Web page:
By Leigh Morrow
My girlfriend was visiting me last weekend, and we stopped for some fresh fruit, the first of the summer, at one of the roadside stands along our travels. When we hopped back into the car, she handed me a bottle that looked very much like a beer bottle.
“Try this”‘ she said with a big smile. It was a new product, something I had never seen before, but nostalgically marketed, geared to those of us old enough to remember the flavor. The taste was instantly familiar; licorice, fennel and spear-minty. It was root beer, something I hadn’t tasted in many years, and that unforgettable flavour, on first sip instantly transported me to the backseat of my father’s green station wagon with the wood grain siding. The car had just pulled into the Drive-In, and our A&W waitress was rollerskating up to deliver our order. From where I sat, squished in the back, with the luggage, the bird in its cage, and my wriggling brother, the tray she deftly maneuvered, always looked like it would topple off the half raised windowpane, or snap the glass in two from the weight, but it never did. We would each order a cheeseburger, one order of onion rings to share, and for the kids, baby root beer, served ice cold in little frosted mugs that little hands could hold. It was a tradition that would be repeated only once a year, so each sip of icy cold “sarsaparilla”, as my Dad would call it, would fizz down my throat in glee. Despite that memory being at least fifty years old, it’s clear and crisp, like a winter sun. The back of my mother’s head as she eats her burger, and turns around to check on us, passing copious paper napkins for the drips, the bee bop music from the Drive-In filling my ears, the pretty waitresses on wheels, spinning by the car, and with the last day of class behind me, and that glorious sense of summer stretching endlessly in front, I drank it in, savouring every sip and bite of that special, once a year summer tradition at the Drive-In.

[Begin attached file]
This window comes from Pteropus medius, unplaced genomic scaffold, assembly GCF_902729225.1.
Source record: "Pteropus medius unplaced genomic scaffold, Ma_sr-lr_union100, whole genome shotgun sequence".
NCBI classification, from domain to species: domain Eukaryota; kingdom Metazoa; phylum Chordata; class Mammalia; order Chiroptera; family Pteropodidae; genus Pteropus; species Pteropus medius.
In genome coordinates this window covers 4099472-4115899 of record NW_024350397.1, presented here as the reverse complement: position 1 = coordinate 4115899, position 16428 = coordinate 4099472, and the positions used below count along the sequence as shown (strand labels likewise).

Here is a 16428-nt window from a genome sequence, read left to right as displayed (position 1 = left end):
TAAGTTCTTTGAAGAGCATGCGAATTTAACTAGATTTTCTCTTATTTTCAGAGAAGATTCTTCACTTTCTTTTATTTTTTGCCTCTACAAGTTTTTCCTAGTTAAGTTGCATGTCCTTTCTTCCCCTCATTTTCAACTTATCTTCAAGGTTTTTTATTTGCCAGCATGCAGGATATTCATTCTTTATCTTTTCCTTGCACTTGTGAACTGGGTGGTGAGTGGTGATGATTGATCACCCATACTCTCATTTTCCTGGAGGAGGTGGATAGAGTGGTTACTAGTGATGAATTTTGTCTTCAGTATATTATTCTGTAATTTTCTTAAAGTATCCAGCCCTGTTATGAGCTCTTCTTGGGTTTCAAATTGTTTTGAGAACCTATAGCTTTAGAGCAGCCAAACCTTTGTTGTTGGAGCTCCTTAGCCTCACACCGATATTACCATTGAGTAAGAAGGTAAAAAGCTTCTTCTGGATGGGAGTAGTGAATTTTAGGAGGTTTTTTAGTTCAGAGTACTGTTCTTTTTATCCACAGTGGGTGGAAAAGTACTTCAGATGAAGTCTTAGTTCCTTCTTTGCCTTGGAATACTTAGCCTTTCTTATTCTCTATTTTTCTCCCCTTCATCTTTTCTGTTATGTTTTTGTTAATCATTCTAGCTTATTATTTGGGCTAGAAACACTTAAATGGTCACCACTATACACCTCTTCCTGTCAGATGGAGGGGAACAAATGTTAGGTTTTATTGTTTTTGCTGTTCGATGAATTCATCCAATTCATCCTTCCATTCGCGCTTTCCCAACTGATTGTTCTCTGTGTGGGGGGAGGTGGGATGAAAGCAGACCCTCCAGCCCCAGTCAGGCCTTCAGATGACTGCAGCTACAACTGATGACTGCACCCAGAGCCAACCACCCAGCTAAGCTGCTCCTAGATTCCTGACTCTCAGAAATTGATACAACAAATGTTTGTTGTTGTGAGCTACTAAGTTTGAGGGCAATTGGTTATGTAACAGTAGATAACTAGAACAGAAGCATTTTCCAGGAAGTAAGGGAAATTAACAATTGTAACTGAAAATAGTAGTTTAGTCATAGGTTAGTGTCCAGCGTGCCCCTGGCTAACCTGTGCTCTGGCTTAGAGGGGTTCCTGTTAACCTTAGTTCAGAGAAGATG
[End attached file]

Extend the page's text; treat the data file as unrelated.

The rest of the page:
Foods, or drinks like my favorite root beer, play a powerful role in human memory. The taste, smell and texture of food can be extremely evocative, bringing back not only the memory of the food, but also the place and time it happened and who was with you, sharing that meal. Food is in fact a pathway to the past, linking us emotionally to our memories, both good and bad. Food may, in fact, provide a very specific target for the brain to recall past events.
What’s amazing about our brains and our memory of food is only starting to be discovered. Researchers for years thought there was no correlation between the taste of a food and the time and place, one experienced the taste. The belief was that the brain would just create a memory of the taste, good or bad, and the brain would store that data unrelated as to time or place. Yet, experiments have exposed the richness and the complexity of the simple sensory experiences that are engraved in our brains to show the taste sensation is automatically coded along with specific data (the episode) stored in the hippocampus. The hippocampus has strong connections with parts of the brain associated with emotion and smell, and this may be why certain smells, like a warm cake just baked or a fresh cut orange, trigger an emotional response to a recalled sense of time, even before we understand what that event was that we remember.
Naturally the hippocampus is there to help us survive, and many of our digestive hormones, the ones that regulate appetite, digestion, eating disorders, all have receptors in the hippocampus. If finding food is survival, then the hippocampus can deliver specific memories about and around food to help us.
Since scientists believe emotion, and novelty of an event, like my once-a-year, en-route-to-the-cottage, stop for root beer at the Drive-In, makes the memory that much more powerful. Tie that in with a family vacation, a driving trip, or summer holidays, all special events in the life of a child, and you can easily see why the taste of a food, or the cool sensation of a special drink would become etched in our brains forever more. I handed the bottle back to my girlfriend, saying, “That’s really good”, started the car, and reluctantly, drove back to the present.
Leigh Morrow is a Vancouver writer who operates Casa Mihale, a vacation rental in the quaint ocean-front community of San Agustinillo, Mexico. Her house can be viewed and rented at www.gosanagustinillo.com